This is not a failing of the 401(k) system; it’s a failing of the financial institution that your employer chose, or the plan options that your employer chose. Go to your employer, get a couple of co-workers to go with you, and ask the employer to open the plan up to more investing options.

My employer uses Fidelity, for example, and our plan allows me to invest as I see fit. I have a mix of low expense index funds and mutual funds.

Johanna
Johanna
7 years ago
Reply to  Sloane

I’m late to (this part of) the party, but this comment keeps eating at me.

Go to your employer and ask for better options…but what if they say no? When employees are entirely at the mercy of their employer’s decision to offer good 401(k) options, bad 401(k) options, or no 401(k) options, THAT IS A PROBLEM WITH THE SYSTEM.

EMH
EMH
7 years ago

I agree with Sloane. The company I work for allows me to choose whatever I want for my 401k I have stocks, index funds, target date funds and I also have a small cushion of cash all in my 401k. I am allowed to choose my investments how I see fit.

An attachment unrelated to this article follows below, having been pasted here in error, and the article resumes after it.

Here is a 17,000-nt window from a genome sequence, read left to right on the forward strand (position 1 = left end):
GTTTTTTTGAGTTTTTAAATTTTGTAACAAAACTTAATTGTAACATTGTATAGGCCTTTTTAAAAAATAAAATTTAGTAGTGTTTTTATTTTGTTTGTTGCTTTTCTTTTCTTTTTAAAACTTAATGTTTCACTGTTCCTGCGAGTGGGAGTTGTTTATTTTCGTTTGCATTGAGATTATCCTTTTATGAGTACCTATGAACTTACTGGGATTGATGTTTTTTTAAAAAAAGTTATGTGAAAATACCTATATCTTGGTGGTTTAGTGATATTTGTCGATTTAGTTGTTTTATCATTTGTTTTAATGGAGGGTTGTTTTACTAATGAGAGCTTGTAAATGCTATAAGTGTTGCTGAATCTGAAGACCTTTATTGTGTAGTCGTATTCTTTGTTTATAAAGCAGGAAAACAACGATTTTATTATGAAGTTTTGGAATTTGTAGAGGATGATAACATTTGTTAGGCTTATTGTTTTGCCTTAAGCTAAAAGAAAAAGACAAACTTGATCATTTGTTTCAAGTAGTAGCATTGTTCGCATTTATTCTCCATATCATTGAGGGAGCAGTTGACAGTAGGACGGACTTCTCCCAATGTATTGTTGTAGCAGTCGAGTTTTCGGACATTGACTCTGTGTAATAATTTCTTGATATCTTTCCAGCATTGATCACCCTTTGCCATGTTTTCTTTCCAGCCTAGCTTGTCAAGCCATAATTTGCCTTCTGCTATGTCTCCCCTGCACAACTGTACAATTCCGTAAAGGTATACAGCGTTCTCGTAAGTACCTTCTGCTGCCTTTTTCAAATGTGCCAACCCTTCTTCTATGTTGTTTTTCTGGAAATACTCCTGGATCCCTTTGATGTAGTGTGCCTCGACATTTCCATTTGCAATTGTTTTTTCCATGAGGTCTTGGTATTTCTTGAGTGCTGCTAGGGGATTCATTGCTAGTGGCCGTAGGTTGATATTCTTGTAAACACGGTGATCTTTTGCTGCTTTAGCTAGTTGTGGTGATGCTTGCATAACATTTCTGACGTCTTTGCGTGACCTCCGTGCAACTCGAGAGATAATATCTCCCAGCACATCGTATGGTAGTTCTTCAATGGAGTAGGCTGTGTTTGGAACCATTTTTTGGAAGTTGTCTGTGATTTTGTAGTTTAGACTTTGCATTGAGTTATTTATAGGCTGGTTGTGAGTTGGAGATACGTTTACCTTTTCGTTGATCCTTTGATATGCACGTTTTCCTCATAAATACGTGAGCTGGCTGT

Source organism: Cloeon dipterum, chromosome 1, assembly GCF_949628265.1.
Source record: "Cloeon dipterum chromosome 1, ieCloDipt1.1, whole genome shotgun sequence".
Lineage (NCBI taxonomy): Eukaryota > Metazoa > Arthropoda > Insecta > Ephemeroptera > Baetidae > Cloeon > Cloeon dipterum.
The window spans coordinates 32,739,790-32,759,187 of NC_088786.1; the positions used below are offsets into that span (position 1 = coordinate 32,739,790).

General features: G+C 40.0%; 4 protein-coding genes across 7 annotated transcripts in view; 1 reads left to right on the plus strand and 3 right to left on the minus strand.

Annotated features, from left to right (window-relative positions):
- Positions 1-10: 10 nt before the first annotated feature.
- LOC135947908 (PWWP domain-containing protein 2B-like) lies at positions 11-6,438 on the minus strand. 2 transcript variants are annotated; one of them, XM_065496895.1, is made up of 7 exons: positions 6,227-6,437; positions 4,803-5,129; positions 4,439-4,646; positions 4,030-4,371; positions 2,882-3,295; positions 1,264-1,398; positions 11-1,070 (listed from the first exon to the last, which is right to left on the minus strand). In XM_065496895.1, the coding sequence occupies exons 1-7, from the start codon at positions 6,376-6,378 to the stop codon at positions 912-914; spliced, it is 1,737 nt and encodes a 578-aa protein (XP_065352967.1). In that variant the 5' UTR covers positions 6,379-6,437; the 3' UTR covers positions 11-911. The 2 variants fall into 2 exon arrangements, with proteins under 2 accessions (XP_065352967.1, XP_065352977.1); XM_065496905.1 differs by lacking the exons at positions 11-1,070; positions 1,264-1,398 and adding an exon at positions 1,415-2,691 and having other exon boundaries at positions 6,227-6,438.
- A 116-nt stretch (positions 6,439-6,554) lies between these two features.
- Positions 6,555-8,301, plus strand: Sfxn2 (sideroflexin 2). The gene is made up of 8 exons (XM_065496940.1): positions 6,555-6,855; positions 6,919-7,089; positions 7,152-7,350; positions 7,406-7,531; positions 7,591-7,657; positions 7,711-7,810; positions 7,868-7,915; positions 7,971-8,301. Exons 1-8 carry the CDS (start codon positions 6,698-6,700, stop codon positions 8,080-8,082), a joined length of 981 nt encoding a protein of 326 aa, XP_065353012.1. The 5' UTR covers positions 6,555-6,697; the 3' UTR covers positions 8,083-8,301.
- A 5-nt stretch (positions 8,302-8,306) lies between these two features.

My previous employer’s 401k plan only gave me about 20 options to choose from and none of them were great. It is the employer, not the system.

Emily @ evolvingPF
Emily @ evolvingPF
7 years ago

I’ve never had access to a 401(k) so I use a Roth IRA with Vanguard for my retirement savings. Stories like this make me apprehensive about finally having an employer that offers a 401(k) because the fees may be higher than I’m accustomed to paying. But at least there is still the option of contributing to an IRA – for me and these “victims.”

Emily
Emily
7 years ago

As a W2 contractor, I don’t have ACCESS to a 401k plan! I would LOVE to put my money away, but the government has decided that people without access to a 401k only need to be able to put away $5500 in a ‘retirement’ IRA… I wish there was another option for my situation.

KSK
KSK
7 years ago
Reply to  Emily

There are other options, such as a SEP IRA and an individual 401K. I am self-employed and have an individual 401K. I can contribute $16,500 per year + a percentage of my profits.

Johanna
Johanna
7 years ago